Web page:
20. Dizzee Rascal – Boy in Da Corner [XL]
Armed with a razor tongue, rapid-fire post-garage rhythms, and precocious insights, 17-year-old Dizzee Rascal, the youngest vet of the infamous Roll Deep crew, made an album that sounded like something new (the premier global document of grime), but also sounded like it could be his last. Where the Streets really should have been called the Pubs, Dizzee was the real sound of the British streets, a poor fatherless kid from London’s East End. He found salvation from the growing hopelessness of urban neglect in music, arguing of the toxicity of love in a hell of zero trust in “I Luv U” or watching the petty squabbles of youth devolve into battles “we settle… with the skengs” in “Brand New Day”.
Boy in Da Corner is a Bildungsroman with no arc, the cover image the full extent of its worldview, backed into a corner with defenses raised for the fight, flight, or straightjacket. There’s a pall from the diminished afterglow of what came after, which is grime and Dizzee’s mainstreaming. It’s odd because Boy in Da Corner avoided the aspirational pabulum that plagued the self-help chart chat of American hip-pop in the naughts. Instead, Dizzee invested in the “real”, an outpouring undercut by the alien mechanics of his productions; electro-dystopian digital strafes and glitchy battering kling-klangs — a true 21st-century merging of rave and hip-hop that didn’t condescend either (hello David Guetta). Boy in Da Corner‘s grime was as future as the 2000s got, even if the lyric sheet was as “no future” as the punk war cry 25 years previous. — Timh Gabriele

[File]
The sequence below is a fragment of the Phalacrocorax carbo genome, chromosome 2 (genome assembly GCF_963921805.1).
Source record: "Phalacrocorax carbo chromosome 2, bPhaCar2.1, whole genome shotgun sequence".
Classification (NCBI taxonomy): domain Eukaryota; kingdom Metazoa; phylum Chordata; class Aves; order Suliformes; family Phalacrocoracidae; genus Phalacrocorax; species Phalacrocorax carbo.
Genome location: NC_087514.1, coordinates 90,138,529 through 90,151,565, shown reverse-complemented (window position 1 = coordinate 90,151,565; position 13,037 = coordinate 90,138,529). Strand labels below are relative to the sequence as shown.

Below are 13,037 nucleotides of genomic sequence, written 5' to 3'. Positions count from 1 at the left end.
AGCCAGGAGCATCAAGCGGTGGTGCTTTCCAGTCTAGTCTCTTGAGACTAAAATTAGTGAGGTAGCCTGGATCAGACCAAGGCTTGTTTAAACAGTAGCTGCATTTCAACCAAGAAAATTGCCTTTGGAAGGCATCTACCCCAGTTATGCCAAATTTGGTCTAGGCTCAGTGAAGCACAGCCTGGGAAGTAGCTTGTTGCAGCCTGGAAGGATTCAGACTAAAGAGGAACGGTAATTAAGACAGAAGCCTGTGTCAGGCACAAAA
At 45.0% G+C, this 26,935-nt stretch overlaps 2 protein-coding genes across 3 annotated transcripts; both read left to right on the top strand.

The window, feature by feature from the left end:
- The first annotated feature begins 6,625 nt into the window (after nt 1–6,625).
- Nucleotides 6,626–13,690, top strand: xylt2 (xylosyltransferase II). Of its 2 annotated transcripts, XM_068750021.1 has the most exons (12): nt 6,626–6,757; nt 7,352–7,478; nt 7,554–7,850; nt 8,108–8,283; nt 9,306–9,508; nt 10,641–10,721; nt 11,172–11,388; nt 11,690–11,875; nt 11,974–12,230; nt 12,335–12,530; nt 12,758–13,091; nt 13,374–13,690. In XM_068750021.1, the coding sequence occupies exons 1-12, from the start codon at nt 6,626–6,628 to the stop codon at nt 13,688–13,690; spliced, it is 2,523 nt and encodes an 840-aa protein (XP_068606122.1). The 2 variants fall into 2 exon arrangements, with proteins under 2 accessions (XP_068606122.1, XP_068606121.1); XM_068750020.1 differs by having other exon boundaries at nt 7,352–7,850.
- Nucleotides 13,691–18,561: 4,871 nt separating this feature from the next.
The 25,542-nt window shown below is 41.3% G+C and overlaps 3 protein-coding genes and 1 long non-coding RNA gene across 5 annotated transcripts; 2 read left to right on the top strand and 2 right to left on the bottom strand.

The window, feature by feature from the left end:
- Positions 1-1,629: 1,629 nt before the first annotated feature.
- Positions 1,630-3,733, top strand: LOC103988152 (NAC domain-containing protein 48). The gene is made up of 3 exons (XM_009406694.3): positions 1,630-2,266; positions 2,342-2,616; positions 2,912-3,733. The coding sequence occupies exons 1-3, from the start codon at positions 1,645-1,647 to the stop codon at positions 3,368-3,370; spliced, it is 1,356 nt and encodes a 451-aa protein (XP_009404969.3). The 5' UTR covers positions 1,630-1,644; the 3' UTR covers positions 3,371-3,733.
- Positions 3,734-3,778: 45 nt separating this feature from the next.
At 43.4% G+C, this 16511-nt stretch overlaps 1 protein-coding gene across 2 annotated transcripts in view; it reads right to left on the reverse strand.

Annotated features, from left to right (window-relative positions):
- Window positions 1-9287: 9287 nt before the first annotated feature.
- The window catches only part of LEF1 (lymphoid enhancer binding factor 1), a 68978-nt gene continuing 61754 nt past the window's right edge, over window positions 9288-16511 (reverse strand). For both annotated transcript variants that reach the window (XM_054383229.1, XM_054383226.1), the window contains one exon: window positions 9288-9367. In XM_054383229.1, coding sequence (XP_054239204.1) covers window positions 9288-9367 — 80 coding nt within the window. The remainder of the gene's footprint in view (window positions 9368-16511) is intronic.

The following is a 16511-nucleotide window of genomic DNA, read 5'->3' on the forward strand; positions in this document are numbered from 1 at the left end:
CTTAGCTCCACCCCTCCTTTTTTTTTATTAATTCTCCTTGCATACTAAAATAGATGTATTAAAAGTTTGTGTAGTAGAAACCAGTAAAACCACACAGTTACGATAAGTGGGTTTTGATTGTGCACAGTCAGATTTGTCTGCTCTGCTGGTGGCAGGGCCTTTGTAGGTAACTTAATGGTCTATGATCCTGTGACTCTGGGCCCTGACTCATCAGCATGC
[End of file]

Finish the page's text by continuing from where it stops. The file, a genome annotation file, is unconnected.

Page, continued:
19. The Strokes – Is This It? [RCA/Rough Trade]
Much as Nirvana did with Seattle nearly a decade prior in 2001, the Strokes proved integral in revitalizing interest in a loosely affiliated scene in New York City. Along with their fellow Class of 2001 alums (the myriad “The _____s” bands that sprang up that year) offered an easily accessible gateway into the underground, ushering in a broader interest in musical styles predominantly labeled “indie” that has continued to this day.